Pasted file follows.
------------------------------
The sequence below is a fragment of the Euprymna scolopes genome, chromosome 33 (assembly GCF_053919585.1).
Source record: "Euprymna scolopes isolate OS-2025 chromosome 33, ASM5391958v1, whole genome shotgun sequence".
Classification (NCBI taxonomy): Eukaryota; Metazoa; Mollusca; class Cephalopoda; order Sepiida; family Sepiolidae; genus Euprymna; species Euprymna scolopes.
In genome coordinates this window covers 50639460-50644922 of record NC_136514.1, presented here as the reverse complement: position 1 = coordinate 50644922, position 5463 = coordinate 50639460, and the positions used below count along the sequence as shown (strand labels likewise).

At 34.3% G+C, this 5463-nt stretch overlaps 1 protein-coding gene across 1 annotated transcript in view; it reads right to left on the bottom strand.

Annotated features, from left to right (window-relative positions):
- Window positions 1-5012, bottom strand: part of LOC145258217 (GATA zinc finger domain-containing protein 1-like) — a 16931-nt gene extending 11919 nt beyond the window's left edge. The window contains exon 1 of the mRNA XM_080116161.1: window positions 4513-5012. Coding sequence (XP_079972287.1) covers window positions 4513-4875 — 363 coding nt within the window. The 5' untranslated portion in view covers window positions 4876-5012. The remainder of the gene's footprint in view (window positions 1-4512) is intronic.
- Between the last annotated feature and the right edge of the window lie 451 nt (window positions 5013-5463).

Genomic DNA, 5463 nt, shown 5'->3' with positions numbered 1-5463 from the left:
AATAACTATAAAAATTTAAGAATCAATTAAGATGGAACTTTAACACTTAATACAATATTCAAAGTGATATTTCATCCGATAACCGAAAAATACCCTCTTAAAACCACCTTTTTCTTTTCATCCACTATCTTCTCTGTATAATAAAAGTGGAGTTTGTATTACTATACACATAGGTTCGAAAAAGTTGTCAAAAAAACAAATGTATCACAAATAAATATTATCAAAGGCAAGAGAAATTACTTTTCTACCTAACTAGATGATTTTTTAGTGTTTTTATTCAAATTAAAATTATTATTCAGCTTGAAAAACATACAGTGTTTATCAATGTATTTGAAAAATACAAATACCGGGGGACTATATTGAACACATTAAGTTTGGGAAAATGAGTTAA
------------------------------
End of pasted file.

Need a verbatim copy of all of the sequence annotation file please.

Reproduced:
The sequence below is a fragment of the Euprymna scolopes genome, chromosome 33 (assembly GCF_053919585.1).
Source record: "Euprymna scolopes isolate OS-2025 chromosome 33, ASM5391958v1, whole genome shotgun sequence".
Classification (NCBI taxonomy): Eukaryota; Metazoa; Mollusca; class Cephalopoda; order Sepiida; family Sepiolidae; genus Euprymna; species Euprymna scolopes.
In genome coordinates this window covers 50639460-50644922 of record NC_136514.1, presented here as the reverse complement: position 1 = coordinate 50644922, position 5463 = coordinate 50639460, and the positions used below count along the sequence as shown (strand labels likewise).

At 34.3% G+C, this 5463-nt stretch overlaps 1 protein-coding gene across 1 annotated transcript in view; it reads right to left on the bottom strand.

Annotated features, from left to right (window-relative positions):
- Window positions 1-5012, bottom strand: part of LOC145258217 (GATA zinc finger domain-containing protein 1-like) — a 16931-nt gene extending 11919 nt beyond the window's left edge. The window contains exon 1 of the mRNA XM_080116161.1: window positions 4513-5012. Coding sequence (XP_079972287.1) covers window positions 4513-4875 — 363 coding nt within the window. The 5' untranslated portion in view covers window positions 4876-5012. The remainder of the gene's footprint in view (window positions 1-4512) is intronic.
- Between the last annotated feature and the right edge of the window lie 451 nt (window positions 5013-5463).

Genomic DNA, 5463 nt, shown 5'->3' with positions numbered 1-5463 from the left:
AATAACTATAAAAATTTAAGAATCAATTAAGATGGAACTTTAACACTTAATACAATATTCAAAGTGATATTTCATCCGATAACCGAAAAATACCCTCTTAAAACCACCTTTTTCTTTTCATCCACTATCTTCTCTGTATAATAAAAGTGGAGTTTGTATTACTATACACATAGGTTCGAAAAAGTTGTCAAAAAAACAAATGTATCACAAATAAATATTATCAAAGGCAAGAGAAATTACTTTTCTACCTAACTAGATGATTTTTTAGTGTTTTTATTCAAATTAAAATTATTATTCAGCTTGAAAAACATACAGTGTTTATCAATGTATTTGAAAAATACAAATACCGGGGGACTATATTGAACACATTAAGTTTGGGAAAATGAGTTAA